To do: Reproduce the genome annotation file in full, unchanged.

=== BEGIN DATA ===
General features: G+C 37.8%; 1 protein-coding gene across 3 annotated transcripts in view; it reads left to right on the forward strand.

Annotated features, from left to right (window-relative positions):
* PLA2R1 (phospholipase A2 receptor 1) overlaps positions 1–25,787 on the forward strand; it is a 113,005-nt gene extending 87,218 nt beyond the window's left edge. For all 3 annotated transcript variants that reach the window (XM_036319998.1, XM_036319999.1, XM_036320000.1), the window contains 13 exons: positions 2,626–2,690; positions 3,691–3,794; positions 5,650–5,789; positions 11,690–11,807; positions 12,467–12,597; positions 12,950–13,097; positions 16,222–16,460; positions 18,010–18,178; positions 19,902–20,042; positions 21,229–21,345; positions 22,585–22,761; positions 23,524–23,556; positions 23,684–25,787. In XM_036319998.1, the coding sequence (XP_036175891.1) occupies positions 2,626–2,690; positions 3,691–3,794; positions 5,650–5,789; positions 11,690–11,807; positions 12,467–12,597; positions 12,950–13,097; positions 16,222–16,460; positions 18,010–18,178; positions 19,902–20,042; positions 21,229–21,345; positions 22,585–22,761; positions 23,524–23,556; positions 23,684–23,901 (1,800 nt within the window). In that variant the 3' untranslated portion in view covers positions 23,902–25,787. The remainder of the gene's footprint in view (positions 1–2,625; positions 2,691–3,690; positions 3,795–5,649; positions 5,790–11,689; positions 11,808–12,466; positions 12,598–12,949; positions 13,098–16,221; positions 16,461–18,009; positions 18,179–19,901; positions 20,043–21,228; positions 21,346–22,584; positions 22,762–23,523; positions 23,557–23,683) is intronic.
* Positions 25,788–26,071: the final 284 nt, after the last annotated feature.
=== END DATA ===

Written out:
General features: G+C 37.8%; 1 protein-coding gene across 3 annotated transcripts in view; it reads left to right on the forward strand.

Annotated features, from left to right (window-relative positions):
* PLA2R1 (phospholipase A2 receptor 1) overlaps positions 1–25,787 on the forward strand; it is a 113,005-nt gene extending 87,218 nt beyond the window's left edge. For all 3 annotated transcript variants that reach the window (XM_036319998.1, XM_036319999.1, XM_036320000.1), the window contains 13 exons: positions 2,626–2,690; positions 3,691–3,794; positions 5,650–5,789; positions 11,690–11,807; positions 12,467–12,597; positions 12,950–13,097; positions 16,222–16,460; positions 18,010–18,178; positions 19,902–20,042; positions 21,229–21,345; positions 22,585–22,761; positions 23,524–23,556; positions 23,684–25,787. In XM_036319998.1, the coding sequence (XP_036175891.1) occupies positions 2,626–2,690; positions 3,691–3,794; positions 5,650–5,789; positions 11,690–11,807; positions 12,467–12,597; positions 12,950–13,097; positions 16,222–16,460; positions 18,010–18,178; positions 19,902–20,042; positions 21,229–21,345; positions 22,585–22,761; positions 23,524–23,556; positions 23,684–23,901 (1,800 nt within the window). In that variant the 3' untranslated portion in view covers positions 23,902–25,787. The remainder of the gene's footprint in view (positions 1–2,625; positions 2,691–3,690; positions 3,795–5,649; positions 5,790–11,689; positions 11,808–12,466; positions 12,598–12,949; positions 13,098–16,221; positions 16,461–18,009; positions 18,179–19,901; positions 20,043–21,228; positions 21,346–22,584; positions 22,762–23,523; positions 23,557–23,683) is intronic.
* Positions 25,788–26,071: the final 284 nt, after the last annotated feature.